Now in its third year, the LGBT History Month starts this week. The calendar of events across the country is filling up as never before.
There are over 300 events throughout the nation with more being announced every day.
Tony Grew explains why gay history is so important and takes us through some of the diverse range of things to do, see and enjoy in this month-long celebration of our gay past.
LGBT History Month is an excellent opportunity for all of us to learn more about the histories of lesbian, gay, bisexual and transgender people in the UK.
A recent poll of over 5,000 gay people found that Kylie Minogue is their goddess, and that the gay community seems to worship straight women who can hold a tune more than the real heroes that have made their lives better.
50 gay icons were chosen, and down the list after the pocket princess came David Beckham, (6) his delightfully common wife, (12) and a couple who make Posh and Becks look like the Greek royal family, Jordan and Peter Andre at 9.
Guess where the first homosexual on the list appeared?
19th place. And it was Will Young.
Dolly Parton is the number two gay icon. You know Dolly, out on the streets marching for gay rights. Oh no hold on.
Sorry – Dolly sings songs. Sometimes she walks around while she sings. I do not recall her ever expressing public support for gay rights.
That nice young man Will Young is followed on this list of gay icons by Sir Elton John at number 20. They only narrowly beat a plastic doll. (Barbie at number 21).
Overall there were only nine gay men on the list, either as individuals or as members of a band. (Young, John, Wham!, Rupert Everett, Westlife, Boy George, The Village People, Steps, Scissor Sisters).
There were no lesbians on the list. That means only 18% of “gay icons” are in fact gay.
A depressing statistic.
Had any of these people heard of Chris Smith, the first MP to ever publicly come out of the closet?
What about Sir Ian McKellen, who helped found Stonewall and went to 10 Downing St to talk to Prime Minister John Major about gay rights?
Or Harvey Milk, the former San Francisco city supervisor who showed that the gay community could be galvanised into an effective political force?
What about Quentin Crisp, who by his tenacity and simple refusal to be anything except what he was, made middle England consider their prejudices as well as making them laugh?
A person ignorant of their own history cannot really know themselves.
How can you be proud of how far we have come if you don’t know how we got there?
For those of you unaware of the lives of people like Alan Turing (without him you would not be reading this) LGBT History month is a useful opportunity for you to learn about your history.
You might even be proud of some of it, of the people who came out and stayed out when it was social suicide.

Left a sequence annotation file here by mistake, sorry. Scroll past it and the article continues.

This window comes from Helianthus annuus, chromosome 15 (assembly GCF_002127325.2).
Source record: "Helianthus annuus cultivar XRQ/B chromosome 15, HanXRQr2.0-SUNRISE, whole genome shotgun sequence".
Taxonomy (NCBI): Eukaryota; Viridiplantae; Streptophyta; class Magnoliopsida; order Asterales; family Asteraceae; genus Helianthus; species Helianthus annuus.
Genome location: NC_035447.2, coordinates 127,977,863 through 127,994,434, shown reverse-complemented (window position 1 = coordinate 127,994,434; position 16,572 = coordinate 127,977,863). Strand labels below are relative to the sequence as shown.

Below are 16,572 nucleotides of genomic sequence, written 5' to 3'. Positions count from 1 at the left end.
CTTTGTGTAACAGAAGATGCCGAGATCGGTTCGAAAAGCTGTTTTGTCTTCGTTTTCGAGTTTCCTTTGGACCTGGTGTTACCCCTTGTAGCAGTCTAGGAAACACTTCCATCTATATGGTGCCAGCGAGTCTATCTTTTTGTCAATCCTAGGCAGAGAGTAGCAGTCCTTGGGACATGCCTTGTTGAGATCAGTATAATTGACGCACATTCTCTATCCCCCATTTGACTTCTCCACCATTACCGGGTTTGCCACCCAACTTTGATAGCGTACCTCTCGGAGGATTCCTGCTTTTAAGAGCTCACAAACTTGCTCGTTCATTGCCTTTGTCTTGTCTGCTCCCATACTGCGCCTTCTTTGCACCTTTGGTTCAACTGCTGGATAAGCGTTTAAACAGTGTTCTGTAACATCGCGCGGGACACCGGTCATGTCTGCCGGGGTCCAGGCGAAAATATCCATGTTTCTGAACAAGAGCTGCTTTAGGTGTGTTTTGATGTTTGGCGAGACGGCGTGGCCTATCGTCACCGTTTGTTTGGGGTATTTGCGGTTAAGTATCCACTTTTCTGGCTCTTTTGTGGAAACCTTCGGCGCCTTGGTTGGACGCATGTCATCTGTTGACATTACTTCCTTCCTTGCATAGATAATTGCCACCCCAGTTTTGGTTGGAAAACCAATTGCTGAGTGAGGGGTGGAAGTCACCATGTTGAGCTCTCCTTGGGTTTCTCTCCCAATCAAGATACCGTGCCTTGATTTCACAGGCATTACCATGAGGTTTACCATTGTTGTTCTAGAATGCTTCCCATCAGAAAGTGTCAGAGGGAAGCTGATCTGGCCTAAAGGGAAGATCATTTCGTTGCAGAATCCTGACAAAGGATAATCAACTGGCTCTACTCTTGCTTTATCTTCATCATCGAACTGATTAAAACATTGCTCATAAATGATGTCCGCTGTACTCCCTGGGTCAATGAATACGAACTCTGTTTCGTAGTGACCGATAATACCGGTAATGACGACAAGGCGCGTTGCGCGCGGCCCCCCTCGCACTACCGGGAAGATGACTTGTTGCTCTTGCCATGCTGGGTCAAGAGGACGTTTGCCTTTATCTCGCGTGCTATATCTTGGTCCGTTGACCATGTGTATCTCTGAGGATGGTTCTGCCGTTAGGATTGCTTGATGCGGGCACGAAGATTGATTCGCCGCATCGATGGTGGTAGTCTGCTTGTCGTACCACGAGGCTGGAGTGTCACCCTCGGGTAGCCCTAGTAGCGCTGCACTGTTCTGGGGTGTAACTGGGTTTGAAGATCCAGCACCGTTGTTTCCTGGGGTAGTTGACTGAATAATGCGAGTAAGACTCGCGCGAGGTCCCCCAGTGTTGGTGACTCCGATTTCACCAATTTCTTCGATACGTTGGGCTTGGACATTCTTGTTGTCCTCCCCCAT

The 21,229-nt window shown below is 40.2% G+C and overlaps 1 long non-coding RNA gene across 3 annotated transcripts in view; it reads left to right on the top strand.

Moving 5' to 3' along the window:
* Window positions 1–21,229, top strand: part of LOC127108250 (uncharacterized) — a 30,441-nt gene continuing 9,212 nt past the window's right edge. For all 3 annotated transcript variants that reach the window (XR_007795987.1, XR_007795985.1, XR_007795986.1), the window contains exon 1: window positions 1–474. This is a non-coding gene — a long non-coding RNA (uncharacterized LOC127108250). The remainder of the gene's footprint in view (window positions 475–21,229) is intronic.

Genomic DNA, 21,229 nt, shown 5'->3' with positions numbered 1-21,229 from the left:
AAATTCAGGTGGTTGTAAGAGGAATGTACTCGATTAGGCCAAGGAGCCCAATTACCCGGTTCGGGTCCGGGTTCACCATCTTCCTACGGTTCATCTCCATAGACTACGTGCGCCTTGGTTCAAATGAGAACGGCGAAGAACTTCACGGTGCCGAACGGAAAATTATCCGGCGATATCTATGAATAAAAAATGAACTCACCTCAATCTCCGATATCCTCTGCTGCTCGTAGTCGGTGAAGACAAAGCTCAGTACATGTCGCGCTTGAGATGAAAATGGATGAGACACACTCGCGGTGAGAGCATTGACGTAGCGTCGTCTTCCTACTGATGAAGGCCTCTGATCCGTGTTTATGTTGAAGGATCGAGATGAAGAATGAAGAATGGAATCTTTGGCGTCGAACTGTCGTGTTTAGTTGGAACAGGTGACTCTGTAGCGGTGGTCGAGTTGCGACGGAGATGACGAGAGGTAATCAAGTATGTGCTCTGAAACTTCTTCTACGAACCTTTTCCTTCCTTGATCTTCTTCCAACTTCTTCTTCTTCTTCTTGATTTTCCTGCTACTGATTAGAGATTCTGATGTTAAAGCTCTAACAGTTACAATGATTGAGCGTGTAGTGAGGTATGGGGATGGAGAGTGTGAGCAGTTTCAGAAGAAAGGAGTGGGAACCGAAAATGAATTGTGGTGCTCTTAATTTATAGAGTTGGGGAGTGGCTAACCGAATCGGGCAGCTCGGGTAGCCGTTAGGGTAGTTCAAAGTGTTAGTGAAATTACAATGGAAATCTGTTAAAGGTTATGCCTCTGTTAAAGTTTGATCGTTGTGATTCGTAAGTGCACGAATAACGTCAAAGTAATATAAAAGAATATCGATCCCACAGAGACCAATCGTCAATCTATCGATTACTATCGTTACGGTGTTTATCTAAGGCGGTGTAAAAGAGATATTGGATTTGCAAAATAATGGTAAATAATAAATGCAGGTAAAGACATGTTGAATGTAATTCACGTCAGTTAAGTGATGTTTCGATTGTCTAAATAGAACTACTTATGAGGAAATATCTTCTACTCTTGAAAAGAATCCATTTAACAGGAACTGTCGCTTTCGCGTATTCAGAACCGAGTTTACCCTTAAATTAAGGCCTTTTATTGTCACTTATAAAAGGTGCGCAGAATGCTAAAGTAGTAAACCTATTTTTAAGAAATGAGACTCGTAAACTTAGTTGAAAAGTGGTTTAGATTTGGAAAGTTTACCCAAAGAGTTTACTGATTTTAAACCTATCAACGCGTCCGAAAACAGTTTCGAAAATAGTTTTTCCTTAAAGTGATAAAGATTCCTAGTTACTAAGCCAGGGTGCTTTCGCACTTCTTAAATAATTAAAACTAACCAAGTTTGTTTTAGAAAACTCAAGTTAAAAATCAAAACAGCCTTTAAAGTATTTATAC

The people who marched and publicly displayed their sexuality at great risk to themselves.
Until recently, most LGBT people preferred to avoid attention. Many still do.
Even today, the penalties for those who refuse to conceal themselves, or fail to do so, can be severe.
They can range from ostracism and victimisation to assault and even murder.
In the past, the silencing of LGBT people was often reinforced by legislation. The most recent example was Section 28, passed in 1988 and repealed in 2003, which was intended to restrict debate on homosexuality, particularly in schools.
As in the previous two years LGBT History Month features exhibitions and displays, film shows, history tours in Soho, Camden, Hampstead, Nottingham and Stockport, poetry and story workshops, talks about local histories, places and people and LGBT quizzes.
This year there is even more. A talk on computer wizard and Enigma code expert Alan Turing (damn, I just told you who he is).
A film on the life of black and gay American civil rights campaigner Bayard Rustin, as well as a host of other important characters who seem not to have made the textbooks; or who have made them but in a sanitised form.
There are conferences on faith and another on anti-fascism – on the same day!
There’s a conference on LGBT issues and their impact on primary school children. Sir Ian of McKellen is scheduled to be at that event, this Saturday at the Drill Hall in London, which is the official launch of LGBT History Month.
This year, the UK’s first out lesbian singer/rapper Mz Fontaine will be raising the roof at the Drill Hall.
And there’s a screening of Sci:dentity, which deals with where gender comes from.
Moreover, there are enough weird-and-wacky-sounding events to suit every taste. Here are just a few:
· Drag King lessons in Portsmouth
· A tribute to 60’s gay hippies ‘The Cockettes’
· Queer cooking in Manchester
· A Queer Cinderella London
· Something about Uranians
· Camp Royal Navy Stuff
· A gay and lesbian fancy dress walk in Manchester
· Dave Lynn’s drag queen workshop
· An international lesbian football match
· A tribute to disco star Sylvester and the Disco Divas
· A gay ghost walk in Southsea Castle
· Lesbian and gay jazz
· LGBT samba
· Strictly Bona Ballroom
If you want to know more about these events and when they are happening, go to http://www.lgbthistorymonth.org.uk/events/calendar.htm and seek them out for yourself.
If you want to organise an event and these ideas inspire you, hurry up and do it; and put it on the website.
Whatever you do, try to learn something about the people who are responsible for the freedoms we enjoy today.
And for God’s sake, stop holding aloft Katie Price and Victoria Beckham as icons of anything, except conspicuous consumption and the triumph of bad taste over talent.